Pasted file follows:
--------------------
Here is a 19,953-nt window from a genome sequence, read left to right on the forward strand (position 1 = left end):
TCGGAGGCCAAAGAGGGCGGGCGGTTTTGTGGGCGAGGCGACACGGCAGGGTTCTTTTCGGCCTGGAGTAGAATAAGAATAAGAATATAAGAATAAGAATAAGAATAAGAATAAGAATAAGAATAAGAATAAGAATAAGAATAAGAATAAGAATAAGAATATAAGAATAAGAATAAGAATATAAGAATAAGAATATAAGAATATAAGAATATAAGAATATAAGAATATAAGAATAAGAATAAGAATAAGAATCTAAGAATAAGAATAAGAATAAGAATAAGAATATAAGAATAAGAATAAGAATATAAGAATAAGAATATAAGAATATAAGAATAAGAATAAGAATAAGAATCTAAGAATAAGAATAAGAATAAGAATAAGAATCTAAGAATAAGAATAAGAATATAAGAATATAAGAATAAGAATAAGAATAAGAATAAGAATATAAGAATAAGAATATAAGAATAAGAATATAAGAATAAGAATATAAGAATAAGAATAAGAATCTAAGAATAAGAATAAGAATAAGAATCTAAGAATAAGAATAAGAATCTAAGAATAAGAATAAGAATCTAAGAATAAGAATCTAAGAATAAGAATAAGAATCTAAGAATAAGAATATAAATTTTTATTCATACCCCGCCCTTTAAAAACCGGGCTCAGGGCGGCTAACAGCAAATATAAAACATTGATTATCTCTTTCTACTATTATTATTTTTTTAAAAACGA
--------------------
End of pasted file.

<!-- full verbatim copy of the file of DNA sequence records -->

Here is a 19,953-nt window from a genome sequence, read left to right on the forward strand (position 1 = left end):
TCGGAGGCCAAAGAGGGCGGGCGGTTTTGTGGGCGAGGCGACACGGCAGGGTTCTTTTCGGCCTGGAGTAGAATAAGAATAAGAATATAAGAATAAGAATAAGAATAAGAATAAGAATAAGAATAAGAATAAGAATAAGAATAAGAATAAGAATAAGAATATAAGAATAAGAATAAGAATATAAGAATAAGAATATAAGAATATAAGAATATAAGAATATAAGAATATAAGAATAAGAATAAGAATAAGAATCTAAGAATAAGAATAAGAATAAGAATAAGAATATAAGAATAAGAATAAGAATATAAGAATAAGAATATAAGAATATAAGAATAAGAATAAGAATAAGAATCTAAGAATAAGAATAAGAATAAGAATAAGAATCTAAGAATAAGAATAAGAATATAAGAATATAAGAATAAGAATAAGAATAAGAATAAGAATATAAGAATAAGAATATAAGAATAAGAATATAAGAATAAGAATATAAGAATAAGAATAAGAATCTAAGAATAAGAATAAGAATAAGAATCTAAGAATAAGAATAAGAATCTAAGAATAAGAATAAGAATCTAAGAATAAGAATCTAAGAATAAGAATAAGAATCTAAGAATAAGAATATAAATTTTTATTCATACCCCGCCCTTTAAAAACCGGGCTCAGGGCGGCTAACAGCAAATATAAAACATTGATTATCTCTTTCTACTATTATTATTTTTTTAAAAACGA